Be wary of default settings. They can cause confusing behaviour if you don’t fully understand the consequences, debugging can lead to wild goose chases and the solution is sometimes so trivial that the waste of time hurts.

When I set this Ghost powered blog up initially within a Digital Ocean droplet, I hit a configuration speed bump. It was straightforward to get things up and running when accessing the main URL, https://failedtofunction.com, but when using the address with www, things did not work so well. The page served was the standard Digital Ocean page that gives you the message that you have not finished configuration and should connect with the console and set up Ghost. This was a bit annoying as I thought it was a DNS problem for ages. Rather it was a problem with the NGINX configuration.

The server that hosts the blog is setup by default with two virtual web sites. A listing of the /var/www shows the ghost installation and a html, the latter containing the digital ocean default page one and the former the actual ghost blog. When you hit the www.failedtofunction.com address it picks up the wrong one!

My first reaction was the following fix; just a quick hack to get it working. I simply inserted a HTML redirect into the header of the default page. I connected to the server using the console and edited the following file with vi: /var/www/html/index.html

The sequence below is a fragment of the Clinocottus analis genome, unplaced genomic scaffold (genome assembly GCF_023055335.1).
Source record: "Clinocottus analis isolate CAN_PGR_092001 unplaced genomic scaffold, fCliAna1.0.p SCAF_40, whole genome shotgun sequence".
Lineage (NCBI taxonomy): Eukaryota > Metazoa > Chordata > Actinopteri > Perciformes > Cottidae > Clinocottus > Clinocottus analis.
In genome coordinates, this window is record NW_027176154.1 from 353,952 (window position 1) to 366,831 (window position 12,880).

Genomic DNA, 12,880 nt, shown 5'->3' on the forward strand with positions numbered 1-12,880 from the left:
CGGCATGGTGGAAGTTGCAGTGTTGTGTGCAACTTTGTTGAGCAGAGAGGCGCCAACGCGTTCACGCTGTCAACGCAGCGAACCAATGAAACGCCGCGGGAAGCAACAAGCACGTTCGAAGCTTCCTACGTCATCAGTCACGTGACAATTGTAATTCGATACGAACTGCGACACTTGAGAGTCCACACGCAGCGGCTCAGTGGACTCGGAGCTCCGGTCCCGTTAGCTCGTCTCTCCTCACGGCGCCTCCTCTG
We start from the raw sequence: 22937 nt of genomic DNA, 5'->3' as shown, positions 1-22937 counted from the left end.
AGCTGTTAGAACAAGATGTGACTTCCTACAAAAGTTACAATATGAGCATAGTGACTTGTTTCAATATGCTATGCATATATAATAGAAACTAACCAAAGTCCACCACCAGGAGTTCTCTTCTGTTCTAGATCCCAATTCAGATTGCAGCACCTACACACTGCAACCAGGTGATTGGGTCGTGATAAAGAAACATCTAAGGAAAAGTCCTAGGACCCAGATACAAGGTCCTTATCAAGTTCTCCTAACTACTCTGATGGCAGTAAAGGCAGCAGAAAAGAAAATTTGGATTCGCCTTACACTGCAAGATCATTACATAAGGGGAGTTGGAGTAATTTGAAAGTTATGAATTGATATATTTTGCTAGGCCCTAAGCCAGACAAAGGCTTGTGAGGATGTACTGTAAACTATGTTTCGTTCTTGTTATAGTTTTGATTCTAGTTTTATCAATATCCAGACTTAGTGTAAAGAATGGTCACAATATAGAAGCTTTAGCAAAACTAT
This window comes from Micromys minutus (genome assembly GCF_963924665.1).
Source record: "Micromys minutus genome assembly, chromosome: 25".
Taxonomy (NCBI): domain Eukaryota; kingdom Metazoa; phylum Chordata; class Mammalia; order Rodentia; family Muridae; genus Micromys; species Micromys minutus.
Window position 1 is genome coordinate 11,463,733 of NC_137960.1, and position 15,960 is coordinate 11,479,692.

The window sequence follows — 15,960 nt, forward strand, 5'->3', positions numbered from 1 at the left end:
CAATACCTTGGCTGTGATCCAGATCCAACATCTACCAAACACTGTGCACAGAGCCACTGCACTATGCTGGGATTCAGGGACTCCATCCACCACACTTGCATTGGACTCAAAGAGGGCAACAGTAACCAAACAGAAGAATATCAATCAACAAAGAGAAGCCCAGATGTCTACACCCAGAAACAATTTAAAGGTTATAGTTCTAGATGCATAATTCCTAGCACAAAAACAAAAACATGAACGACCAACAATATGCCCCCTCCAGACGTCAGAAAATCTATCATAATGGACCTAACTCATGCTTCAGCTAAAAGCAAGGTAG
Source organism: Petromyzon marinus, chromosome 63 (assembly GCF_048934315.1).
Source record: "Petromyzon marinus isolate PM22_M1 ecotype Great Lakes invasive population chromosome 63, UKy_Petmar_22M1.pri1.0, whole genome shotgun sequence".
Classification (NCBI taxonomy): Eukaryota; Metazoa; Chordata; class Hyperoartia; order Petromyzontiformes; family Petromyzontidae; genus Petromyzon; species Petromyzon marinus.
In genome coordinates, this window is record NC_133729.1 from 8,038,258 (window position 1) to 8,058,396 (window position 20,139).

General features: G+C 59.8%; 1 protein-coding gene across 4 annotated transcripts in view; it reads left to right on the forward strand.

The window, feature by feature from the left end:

I inserted the following line just inside the header tag to move the page to the url without the “www”:

<meta http-equiv="refresh" content="0; url=https://failedtofunction.com/" />

This solution is not satisfactory. The real fix is to get the configuration right.

A step was omitted when setting up NGINX. I should have removed the default configuration which is what is responsible for this redirection.

In simple terms, NGINX receives the requests and serves the appropriate page based on the url passed in. You can have different domains served by a single server by some simple configuration. Of course there’s a lot more that NGINX can do but I'm not going into that here - all I’m using it for is this interception and for help with SSL certificates.

The default settings within NGINX map calls on port 80 to a hosted site based on the folder, in this case the html folder. The settings for my blog mapped from the domain name to the ghost folder. Simple enough to fix.

NGINX has two folders for configuration. The /etc/nginx/sites-available
contains the actual configuration (or links to files elsewhere on the file system). Another folder, /etc/nginx/sites-enabled contains links to the configuration files mentioned in the previous folders. To fix the issue just delete the default linked file - it’s original is still preserved in the sites-available folder if needed in the future.

sudo rm /etc/nginx/sites-enable/default

Before the system picks up the changes you need a restart of the engine. That’s pretty quick with:

sudo service nginx reload

Because the redirect hack is pretty quick, it’s not easy to see if the fix worked. When you open up the web page in a browser it flicks quickly to the real site. An easier way to test it is using curl which does not carry out the redirect.

curl https://www.failedtofunction.com

The output no longer shows the redirect code from the html folder but instead the correct blog homepage.